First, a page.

Barrett wrote that in the case it was plausible Purdue officials chose to believe the female accuser “because she is a woman” and to disbelieve the male student accused “because he is a man.”

She indicated support for gun rights in a 2019 dissent when she objected to the court ruling that a nonviolent felon could be permanently prohibited from possessing a firearm.

“Founding-era legislatures did not strip felons of the right to bear arms simply because of their status as felons,” Barrett wrote.

CLERKED FOR SCALIA

Barrett, born in New Orleans, received her law degree from Notre Dame Law School, a Catholic institution in Indiana. She is married to Jesse Barrett, a lawyer in private practice and a former federal prosecutor in Indiana. They have seven children, two of whom were adopted from Haiti.

She previously served as a clerk for Supreme Court Justice Antonin Scalia, a stalwart conservative who died in 2016.

“I clerked for Justice Scalia more than 20 years ago, but the lessons I learned still resonate,” Barrett said on Saturday. “His judicial philosophy is mine too.”

She also praised Ginsburg and the liberal icon’s long friendship with Scalia, despite profound legal differences between the two.

In a 1998 law journal article she and another author said that Catholic judges who are faithful to their church’s teachings are morally precluded from enforcing the death penalty and should recuse themselves in certain cases.

Barrett has also spoken publicly about her conviction that life begins at conception, according to a 2013 article in Notre Dame Magazine.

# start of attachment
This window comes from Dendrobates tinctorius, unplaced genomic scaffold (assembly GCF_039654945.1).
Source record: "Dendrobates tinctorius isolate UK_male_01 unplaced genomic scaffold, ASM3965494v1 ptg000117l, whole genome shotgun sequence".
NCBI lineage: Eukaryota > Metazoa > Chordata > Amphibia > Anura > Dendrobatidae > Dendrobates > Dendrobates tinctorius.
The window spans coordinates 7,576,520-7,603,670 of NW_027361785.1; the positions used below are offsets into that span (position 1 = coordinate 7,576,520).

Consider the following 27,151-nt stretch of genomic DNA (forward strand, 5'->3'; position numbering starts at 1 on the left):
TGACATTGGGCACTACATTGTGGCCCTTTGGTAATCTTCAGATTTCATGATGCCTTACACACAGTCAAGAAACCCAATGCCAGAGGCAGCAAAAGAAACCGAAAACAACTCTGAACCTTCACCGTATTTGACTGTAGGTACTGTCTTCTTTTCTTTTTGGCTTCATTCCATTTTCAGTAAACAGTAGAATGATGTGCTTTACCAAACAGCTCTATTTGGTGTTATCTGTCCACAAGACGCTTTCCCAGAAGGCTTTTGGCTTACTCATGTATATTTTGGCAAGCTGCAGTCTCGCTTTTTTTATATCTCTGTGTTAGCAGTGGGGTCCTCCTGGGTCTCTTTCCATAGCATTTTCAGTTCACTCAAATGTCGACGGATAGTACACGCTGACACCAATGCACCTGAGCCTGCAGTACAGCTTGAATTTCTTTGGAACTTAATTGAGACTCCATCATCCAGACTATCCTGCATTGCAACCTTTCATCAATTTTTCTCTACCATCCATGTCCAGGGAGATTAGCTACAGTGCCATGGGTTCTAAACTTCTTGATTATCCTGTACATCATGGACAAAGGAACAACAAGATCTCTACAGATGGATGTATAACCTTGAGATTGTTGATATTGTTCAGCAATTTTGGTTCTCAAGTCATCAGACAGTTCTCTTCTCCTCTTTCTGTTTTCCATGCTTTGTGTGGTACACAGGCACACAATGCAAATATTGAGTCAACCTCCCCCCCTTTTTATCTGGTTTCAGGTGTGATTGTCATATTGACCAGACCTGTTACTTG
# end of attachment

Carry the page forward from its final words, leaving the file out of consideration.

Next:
In a law review article published in 2017, she criticized conservative Chief Justice John Robert’s major 2012 ruling preserving Obamacare, writing: “Chief Justice Roberts pushed the Affordable Care Act beyond its plausible meaning to save the statute.”

Barrett and her family have been members of a Christian religious group called People of Praise, according to other members.

Craig Lent, the group’s overall coordinator, said in 2018 that the organization, which is officially ecumenical but whose membership is mostly Catholic, centers on close Christian bonds and looking out for one another. They also share a preference for charismatic worship, which can involve speaking in tongues.

Certain leadership positions are reserved for men. And while married men receive spiritual and other advice from other male group members, married women depend on their husbands for the same advice, Lent said.

“We’re not unaware that could be misunderstood. Every member is free and responsible for their own decisions. No one should be servile, no one should be domineering,” Lent said.

Some women in leadership positions used to be called handmaids, but now are referred to as “women leaders,” Lent said, to avoid the perception of servility.

Reporting by Andrew Chung and Lawrence Hurley; Additional reporting by Téa Kvetenadze; Editing by Will Dunham